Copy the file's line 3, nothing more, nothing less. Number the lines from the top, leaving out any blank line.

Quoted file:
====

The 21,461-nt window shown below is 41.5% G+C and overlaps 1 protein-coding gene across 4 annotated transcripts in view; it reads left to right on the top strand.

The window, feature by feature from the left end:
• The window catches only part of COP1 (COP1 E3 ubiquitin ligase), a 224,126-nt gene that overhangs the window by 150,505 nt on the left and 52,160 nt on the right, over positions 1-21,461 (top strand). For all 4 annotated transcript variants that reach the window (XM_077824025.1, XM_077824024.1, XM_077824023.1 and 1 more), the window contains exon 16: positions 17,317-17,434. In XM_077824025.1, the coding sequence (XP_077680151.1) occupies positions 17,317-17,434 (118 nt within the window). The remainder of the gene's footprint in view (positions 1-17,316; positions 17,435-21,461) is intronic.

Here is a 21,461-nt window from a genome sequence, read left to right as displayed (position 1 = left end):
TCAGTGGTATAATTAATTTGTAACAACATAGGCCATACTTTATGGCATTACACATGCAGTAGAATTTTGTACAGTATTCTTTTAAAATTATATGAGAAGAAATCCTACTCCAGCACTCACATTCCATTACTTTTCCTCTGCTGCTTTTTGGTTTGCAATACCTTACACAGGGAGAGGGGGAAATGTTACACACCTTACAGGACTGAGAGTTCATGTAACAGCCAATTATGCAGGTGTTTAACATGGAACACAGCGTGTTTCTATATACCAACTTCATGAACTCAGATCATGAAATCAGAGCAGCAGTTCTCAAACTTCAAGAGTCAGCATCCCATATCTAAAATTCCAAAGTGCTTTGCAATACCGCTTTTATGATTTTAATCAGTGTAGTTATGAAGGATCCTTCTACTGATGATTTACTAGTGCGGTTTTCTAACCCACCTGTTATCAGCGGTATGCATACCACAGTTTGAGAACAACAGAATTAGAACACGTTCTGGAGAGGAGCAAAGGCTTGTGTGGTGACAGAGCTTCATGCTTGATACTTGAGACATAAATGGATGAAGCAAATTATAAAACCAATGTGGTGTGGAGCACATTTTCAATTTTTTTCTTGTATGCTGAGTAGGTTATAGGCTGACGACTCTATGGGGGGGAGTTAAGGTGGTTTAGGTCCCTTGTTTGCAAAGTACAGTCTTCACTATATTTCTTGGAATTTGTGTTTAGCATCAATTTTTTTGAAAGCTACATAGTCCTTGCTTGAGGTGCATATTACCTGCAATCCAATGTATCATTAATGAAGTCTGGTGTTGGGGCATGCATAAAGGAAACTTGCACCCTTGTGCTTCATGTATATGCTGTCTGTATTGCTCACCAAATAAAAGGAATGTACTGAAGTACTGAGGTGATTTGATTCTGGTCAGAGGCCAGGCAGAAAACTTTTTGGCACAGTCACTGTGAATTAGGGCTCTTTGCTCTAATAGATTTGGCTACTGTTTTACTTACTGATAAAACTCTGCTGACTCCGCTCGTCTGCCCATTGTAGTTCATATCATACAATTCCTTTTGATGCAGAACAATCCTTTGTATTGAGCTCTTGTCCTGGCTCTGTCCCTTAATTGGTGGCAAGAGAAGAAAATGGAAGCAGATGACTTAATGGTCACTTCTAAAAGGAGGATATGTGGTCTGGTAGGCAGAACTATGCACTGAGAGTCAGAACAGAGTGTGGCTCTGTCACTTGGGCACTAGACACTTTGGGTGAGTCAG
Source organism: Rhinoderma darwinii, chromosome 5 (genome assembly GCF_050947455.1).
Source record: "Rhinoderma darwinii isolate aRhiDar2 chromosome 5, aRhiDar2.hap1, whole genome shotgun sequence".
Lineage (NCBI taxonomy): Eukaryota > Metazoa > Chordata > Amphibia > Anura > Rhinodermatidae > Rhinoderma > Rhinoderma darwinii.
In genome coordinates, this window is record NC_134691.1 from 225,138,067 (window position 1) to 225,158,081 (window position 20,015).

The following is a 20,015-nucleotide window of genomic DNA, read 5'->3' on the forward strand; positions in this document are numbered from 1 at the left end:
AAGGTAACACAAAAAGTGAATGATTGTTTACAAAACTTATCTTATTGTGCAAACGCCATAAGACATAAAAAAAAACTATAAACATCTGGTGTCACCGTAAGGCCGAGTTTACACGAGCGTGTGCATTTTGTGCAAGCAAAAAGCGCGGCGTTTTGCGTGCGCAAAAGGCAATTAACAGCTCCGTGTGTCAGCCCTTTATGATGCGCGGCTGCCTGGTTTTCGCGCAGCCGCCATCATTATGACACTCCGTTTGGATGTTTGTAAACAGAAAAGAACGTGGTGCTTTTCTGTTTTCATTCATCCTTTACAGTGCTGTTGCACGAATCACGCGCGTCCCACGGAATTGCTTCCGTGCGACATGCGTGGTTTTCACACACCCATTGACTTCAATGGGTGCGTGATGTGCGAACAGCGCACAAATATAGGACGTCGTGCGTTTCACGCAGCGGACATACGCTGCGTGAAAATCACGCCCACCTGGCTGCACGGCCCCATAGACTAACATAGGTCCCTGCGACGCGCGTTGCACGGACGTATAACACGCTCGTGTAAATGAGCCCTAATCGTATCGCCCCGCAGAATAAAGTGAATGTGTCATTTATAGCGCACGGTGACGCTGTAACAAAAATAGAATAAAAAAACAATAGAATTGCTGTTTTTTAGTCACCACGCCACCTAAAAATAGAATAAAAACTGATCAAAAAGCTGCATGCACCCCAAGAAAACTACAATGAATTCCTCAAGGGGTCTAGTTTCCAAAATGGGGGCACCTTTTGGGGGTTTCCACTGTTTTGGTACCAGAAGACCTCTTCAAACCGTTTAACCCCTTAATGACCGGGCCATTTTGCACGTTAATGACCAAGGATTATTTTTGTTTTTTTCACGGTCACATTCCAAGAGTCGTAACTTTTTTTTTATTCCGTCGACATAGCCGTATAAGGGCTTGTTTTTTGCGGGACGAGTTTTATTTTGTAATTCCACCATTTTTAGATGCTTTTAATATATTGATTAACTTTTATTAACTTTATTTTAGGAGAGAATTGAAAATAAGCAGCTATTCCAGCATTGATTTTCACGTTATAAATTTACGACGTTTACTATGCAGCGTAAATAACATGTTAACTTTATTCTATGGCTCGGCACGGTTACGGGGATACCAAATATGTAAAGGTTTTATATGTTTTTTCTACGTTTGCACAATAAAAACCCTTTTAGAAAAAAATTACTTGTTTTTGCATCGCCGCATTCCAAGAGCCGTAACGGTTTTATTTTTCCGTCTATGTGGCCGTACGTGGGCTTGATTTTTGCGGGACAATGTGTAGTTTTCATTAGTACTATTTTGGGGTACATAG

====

• The window catches only part of COP1 (COP1 E3 ubiquitin ligase), a 224,126-nt gene that overhangs the window by 150,505 nt on the left and 52,160 nt on the right, over positions 1-21,461 (top strand). For all 4 annotated transcript variants that reach the window (XM_077824025.1, XM_077824024.1, XM_077824023.1 and 1 more), the window contains exon 16: positions 17,317-17,434. In XM_077824025.1, the coding sequence (XP_077680151.1) occupies positions 17,317-17,434 (118 nt within the window). The remainder of the gene's footprint in view (positions 1-17,316; positions 17,435-21,461) is intronic.